Centred Meditation Facilitator
Centred Meditation Facilitator
Centred Meditation Facilitator
Ashley has cultivated her own meditation practice over the past 15 years and has travelled the world leading guided meditations and teaching people how to meditate. Ashley believes that absolutely everyone can and will benefit from meditation, and therefore aims to provide a style that is accessible, enjoyable and suitable for all. No crystals, chanting or lotus poses, just practical tools to help anyone get more out of their life.
Since being diagnosed with Rheumatoid Arthritis, Ashley’s meditation practice has been key to her recovery, allowing her to remain positive while living with chronic pain. It has become her mission to show people how important meditation is for overall health and how easy it can be to develop your own mindfulness practice.
Ashley prides herself on her ability to create non-dogmatic, inclusive and enjoyable classes using the most current scientific research for mind optimisation.
Centred Meditation Facilitator
One of her biggest passions is empowering people to feel that they are the healthiest and best version of themselves that they can be. Whilst at college studying Naturopathy, Molly eventually found that her greatest area of interest was mental health awareness. She loves that though there are many styles of meditation, anyone can do it, anywhere. She feels that just by practicing meditation for ourselves, we have a special healing tool within us that has a greater ripple effect for a more peaceful world.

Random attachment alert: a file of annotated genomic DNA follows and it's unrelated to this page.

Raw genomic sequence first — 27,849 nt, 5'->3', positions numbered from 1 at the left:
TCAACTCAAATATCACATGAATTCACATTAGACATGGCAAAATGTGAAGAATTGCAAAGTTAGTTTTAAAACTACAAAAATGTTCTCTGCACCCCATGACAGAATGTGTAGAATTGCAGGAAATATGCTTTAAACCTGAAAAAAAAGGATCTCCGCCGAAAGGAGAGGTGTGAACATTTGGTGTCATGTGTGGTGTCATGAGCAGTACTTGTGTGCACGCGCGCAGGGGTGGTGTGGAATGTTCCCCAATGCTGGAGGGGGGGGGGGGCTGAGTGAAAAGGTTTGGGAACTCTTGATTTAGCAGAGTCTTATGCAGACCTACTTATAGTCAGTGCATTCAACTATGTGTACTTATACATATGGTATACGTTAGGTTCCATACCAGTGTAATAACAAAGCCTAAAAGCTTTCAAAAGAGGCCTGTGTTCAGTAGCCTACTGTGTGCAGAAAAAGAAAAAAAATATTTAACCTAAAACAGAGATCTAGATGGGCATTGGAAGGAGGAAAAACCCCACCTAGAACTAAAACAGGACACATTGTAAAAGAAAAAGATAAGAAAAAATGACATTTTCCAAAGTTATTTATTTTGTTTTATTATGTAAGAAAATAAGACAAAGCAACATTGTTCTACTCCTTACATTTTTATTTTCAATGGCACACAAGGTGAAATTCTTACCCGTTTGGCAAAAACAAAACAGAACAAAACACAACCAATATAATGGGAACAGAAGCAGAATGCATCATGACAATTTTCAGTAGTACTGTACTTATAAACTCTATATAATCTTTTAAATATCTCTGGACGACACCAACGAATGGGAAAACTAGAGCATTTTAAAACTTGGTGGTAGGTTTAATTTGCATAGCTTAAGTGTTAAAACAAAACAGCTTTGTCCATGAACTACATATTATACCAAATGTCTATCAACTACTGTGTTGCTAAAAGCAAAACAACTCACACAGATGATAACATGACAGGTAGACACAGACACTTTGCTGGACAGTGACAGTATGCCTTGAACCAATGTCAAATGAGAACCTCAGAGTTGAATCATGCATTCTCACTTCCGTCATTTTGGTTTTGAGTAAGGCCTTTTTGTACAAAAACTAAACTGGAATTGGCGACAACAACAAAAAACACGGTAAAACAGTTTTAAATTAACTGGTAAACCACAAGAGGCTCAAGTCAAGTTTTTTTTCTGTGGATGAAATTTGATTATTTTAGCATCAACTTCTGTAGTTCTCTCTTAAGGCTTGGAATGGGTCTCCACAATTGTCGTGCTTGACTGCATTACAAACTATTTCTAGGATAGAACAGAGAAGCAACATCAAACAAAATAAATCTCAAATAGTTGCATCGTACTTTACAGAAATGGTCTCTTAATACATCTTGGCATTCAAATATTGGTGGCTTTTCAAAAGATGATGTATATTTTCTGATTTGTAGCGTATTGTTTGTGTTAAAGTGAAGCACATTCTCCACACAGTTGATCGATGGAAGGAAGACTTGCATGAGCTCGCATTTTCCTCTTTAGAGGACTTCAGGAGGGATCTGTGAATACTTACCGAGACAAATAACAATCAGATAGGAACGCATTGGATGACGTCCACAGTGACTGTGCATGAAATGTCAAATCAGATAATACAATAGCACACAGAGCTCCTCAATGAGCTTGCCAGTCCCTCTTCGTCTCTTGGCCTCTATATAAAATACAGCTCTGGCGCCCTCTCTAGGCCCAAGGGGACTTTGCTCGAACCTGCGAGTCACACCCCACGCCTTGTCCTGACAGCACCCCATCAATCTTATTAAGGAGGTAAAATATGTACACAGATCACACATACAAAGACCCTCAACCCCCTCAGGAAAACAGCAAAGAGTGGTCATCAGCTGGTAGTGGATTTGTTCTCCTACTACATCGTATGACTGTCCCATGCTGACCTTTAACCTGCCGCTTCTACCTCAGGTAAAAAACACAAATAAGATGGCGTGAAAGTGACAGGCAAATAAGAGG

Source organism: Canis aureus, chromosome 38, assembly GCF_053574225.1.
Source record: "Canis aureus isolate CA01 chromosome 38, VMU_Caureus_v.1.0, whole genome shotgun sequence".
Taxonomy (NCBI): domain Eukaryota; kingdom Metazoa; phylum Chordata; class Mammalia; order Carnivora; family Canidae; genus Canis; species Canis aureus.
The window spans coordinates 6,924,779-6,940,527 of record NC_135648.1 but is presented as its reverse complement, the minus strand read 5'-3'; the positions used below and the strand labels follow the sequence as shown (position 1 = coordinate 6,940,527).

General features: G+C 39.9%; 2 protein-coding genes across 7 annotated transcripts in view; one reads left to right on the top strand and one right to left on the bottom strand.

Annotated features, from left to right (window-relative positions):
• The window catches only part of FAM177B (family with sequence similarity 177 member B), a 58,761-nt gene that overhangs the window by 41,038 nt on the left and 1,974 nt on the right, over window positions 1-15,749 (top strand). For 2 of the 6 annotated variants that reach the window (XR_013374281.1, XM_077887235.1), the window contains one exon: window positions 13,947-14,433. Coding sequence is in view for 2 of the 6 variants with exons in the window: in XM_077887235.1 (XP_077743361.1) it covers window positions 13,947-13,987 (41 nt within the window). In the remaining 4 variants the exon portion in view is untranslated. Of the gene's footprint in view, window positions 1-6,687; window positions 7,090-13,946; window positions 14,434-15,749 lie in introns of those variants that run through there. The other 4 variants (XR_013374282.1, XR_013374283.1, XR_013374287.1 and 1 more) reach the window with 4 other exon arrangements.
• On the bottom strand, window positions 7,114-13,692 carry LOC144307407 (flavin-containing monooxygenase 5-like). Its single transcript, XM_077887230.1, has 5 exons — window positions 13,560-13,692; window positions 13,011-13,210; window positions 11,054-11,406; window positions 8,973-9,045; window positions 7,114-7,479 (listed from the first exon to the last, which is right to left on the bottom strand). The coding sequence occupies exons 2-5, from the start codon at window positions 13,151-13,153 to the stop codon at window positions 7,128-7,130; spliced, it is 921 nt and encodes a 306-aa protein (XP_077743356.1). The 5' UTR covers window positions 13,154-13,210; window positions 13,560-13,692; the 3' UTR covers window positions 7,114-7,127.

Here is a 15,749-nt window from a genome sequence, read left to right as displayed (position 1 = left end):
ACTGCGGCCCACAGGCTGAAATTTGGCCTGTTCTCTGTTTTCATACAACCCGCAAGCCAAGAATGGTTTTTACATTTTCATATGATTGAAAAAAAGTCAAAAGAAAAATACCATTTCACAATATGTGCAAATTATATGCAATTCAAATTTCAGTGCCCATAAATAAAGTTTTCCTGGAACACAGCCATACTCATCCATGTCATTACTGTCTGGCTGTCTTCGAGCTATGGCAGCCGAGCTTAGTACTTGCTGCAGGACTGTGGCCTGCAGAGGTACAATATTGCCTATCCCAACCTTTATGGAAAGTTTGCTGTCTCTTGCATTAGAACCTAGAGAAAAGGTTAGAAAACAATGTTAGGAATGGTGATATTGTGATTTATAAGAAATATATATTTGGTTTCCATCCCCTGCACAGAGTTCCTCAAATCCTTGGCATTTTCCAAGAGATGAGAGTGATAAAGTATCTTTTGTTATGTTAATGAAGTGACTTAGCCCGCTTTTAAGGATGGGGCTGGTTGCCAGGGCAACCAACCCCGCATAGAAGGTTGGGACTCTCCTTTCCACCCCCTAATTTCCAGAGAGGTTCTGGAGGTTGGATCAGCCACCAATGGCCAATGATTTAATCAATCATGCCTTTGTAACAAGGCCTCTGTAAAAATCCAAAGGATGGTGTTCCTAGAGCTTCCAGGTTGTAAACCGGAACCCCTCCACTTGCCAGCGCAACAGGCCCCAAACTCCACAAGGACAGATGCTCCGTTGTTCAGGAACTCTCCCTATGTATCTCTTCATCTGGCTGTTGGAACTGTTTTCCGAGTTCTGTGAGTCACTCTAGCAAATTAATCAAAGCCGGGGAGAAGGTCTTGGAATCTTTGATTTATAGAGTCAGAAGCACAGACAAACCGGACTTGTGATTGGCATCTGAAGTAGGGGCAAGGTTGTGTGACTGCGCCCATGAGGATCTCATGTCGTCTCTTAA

Frequently Asked Questions
Are all of the classes suitable for beginners?
Yes. Our meditation sequences are ideal for the novice and experienced alike.
How often do I need to meditate in order for it to be effective?
Meditation is exercise for the mind. Like physical exercise, each time you meditate you reap the rewards yet you begin to feel truly fit after you have regularly meditated for some time. Rest assured, studies have found that changes start to occur in the brain from the very first time you meditate. However, the benefits of meditation are cumulative, so the more you consistently meditate, the more results you will feel in your everyday life.
I'm too busy to meditate.
You’re never too busy to meditate. In fact, the busier you are, the more ripe the conditions are to meditate. The time devoted to meditation will always pay dividends in the form of increased productivity, better sleep, more energy etc. It always comes down to a matter of priorities. An increasing amount of successful people are choosing to prioritise a few minutes of meditation each day in order to reap the incredible benefits.
Do I need to sit on the floor to meditate properly?
No. There’s no modern day evidence to suggest that you need to sit cross-legged on the floor with your fingers in fancy configurations in order to meditate. We have extremely comfortable armchairs for you to melt into and breathe your worries away. Keep in mind though that if your head is leaning or resting against something then your brain is more likely to start releasing sleep chemicals, so ensuring it remains upright will assist in staying awake.
My mind is too active to sit still and think of ‘nothing’. Is meditation right for me?
Yes. In fact, you are the perfect candidate to meditate.